According to the AJGA, Conor Kelly holed a 5-iron shot on the 198-yard, par-3 eighth hole. It was his first hole-in-one. He then holed a 4-iron second shot from 220 yards on the 480-yard ninth holer for the albatross. (We're gonna go out on a limb and say it was his first albatross.)

Certainly a nice way to make the turn - but Kelly wasn't finished. He birdied the par-4 10th for a 1-2-3 sequence on his scorecard. For the day, he shot a 5-under 67 in the AJGA Junior Golf Hub Championship at the Country Club of Halifax.

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McIlroy, Rahm betting co-favorites after Open Round 1

By Will GrayJuly 19, 2018, 10:10 pm

They're both three shots off the lead, but after starting The Open with rounds in the 60s Rory McIlroy and Jon Rahm are now betting co-favorites to lift the claret jug at Carnoustie.

McIlroy is four years removed from his Open triumph at Royal Liverpool, while Rahm remains in search of his first major title. Both carded rounds of 2-under 69 in Scotland to sit three shots off the lead of Kevin Kisner. While McIlroy started the tournament at 16/1 and Rahm at 20/1, they're now dead even at 10/1 in updated odds at the Westgate Las Vegas Superbook.

Kisner started the week at 200/1, but after an opening-round 66 he's quickly been trimmed to 25/1. Tony Finau sits one shot behind Kisner and is now listed behind only McIlroy and Rahm at 12/1 after starting the tournament at 60/1.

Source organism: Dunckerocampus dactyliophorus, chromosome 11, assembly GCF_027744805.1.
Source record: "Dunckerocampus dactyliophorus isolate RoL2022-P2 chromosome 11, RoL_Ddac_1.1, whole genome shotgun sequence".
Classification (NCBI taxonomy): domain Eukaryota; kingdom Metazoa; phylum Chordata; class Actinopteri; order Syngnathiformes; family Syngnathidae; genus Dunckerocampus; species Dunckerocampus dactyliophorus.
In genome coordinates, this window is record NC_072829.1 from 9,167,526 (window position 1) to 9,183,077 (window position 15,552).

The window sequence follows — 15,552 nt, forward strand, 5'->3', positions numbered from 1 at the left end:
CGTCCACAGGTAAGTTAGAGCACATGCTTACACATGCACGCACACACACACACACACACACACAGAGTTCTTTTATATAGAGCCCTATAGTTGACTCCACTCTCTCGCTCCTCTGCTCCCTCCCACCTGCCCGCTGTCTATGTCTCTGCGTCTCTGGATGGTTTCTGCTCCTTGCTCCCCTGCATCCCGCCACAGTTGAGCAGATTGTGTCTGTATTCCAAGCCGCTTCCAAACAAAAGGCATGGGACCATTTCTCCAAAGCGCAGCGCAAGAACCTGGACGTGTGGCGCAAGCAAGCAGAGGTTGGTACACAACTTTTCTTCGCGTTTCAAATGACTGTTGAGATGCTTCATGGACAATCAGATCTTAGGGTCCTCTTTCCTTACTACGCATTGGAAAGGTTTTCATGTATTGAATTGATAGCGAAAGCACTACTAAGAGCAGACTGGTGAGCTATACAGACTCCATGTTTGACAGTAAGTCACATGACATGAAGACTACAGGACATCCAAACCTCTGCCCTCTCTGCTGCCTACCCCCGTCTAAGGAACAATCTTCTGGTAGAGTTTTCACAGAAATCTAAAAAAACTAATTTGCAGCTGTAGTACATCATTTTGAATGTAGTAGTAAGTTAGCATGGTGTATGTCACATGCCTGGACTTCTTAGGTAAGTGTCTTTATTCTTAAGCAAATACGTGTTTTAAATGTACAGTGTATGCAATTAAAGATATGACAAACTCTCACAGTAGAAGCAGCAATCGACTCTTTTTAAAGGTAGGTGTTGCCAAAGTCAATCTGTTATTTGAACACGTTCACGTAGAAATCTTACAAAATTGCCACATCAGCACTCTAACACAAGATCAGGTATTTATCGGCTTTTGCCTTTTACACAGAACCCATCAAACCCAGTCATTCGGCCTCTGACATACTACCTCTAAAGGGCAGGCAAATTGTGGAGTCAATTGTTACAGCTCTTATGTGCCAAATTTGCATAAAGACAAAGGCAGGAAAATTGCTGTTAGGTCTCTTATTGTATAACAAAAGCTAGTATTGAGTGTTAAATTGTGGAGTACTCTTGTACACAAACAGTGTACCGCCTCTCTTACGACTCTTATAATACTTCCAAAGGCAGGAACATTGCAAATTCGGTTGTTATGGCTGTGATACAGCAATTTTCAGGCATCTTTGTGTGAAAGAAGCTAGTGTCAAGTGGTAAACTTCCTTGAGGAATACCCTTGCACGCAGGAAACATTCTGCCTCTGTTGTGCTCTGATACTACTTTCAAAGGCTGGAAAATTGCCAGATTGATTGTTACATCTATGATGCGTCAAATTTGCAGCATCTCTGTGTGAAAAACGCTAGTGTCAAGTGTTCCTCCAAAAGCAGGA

On the other side of the coin, consensus pre-tournament betting favorite Dustin Johnson fell from 12/1 to 100/1 following an opening 76 while Masters champ Patrick Reed shot a 4-over 75 to plummet from 30/1 to 200/1. Trailing by five shots following an opening-round 71, Tiger Woods' odds remained unchanged at 25/1 as he seeks a 15th career major title.

Here's a look at the revised betting odds heading into the second round at Carnoustie:

10/1: Rory McIlroy, Jon Rahm

12/1: Tony Finau

14/1: Justin Thomas, Rickie Fowler

20/1: Francesco Molinari

25/1: Tiger Woods, Alex Noren, Henrik Stenson, Kevin Kisner

30/1: Jordan Spieth, Zach Johnson, Tommy Fleetwood, Justin Rose, Brooks Koepka

40/1: Ryan Moore, Jason Day

50/1: Erik Van Rooyen, Brandon Stone, Matt Kuchar

60/1: Danny Willett, Thomas Pieters, Marc Leishman, Thorbjorn Olesen, Russell Henley, Matthew Southgate

80/1: Webb Simpson, Adam Scott, Patrick Cantlay, Brendan Steele, Kevin Na

100/1: Dustin Johnson, Zander Lombard, Sung Kang, Paul Casey, Louis Oosthuizen, Xander Schauffele, Chris Wood, Pat Perez, Luke List, Charley Hoffman

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Despite 78, Lincicome savors PGA Tour experience

By Randall MellJuly 19, 2018, 9:41 pm

Two bad holes derailed Brittany Lincicome in her historic start Thursday at the Barbasol Championship, but they couldn’t wipe the smile off her face afterward.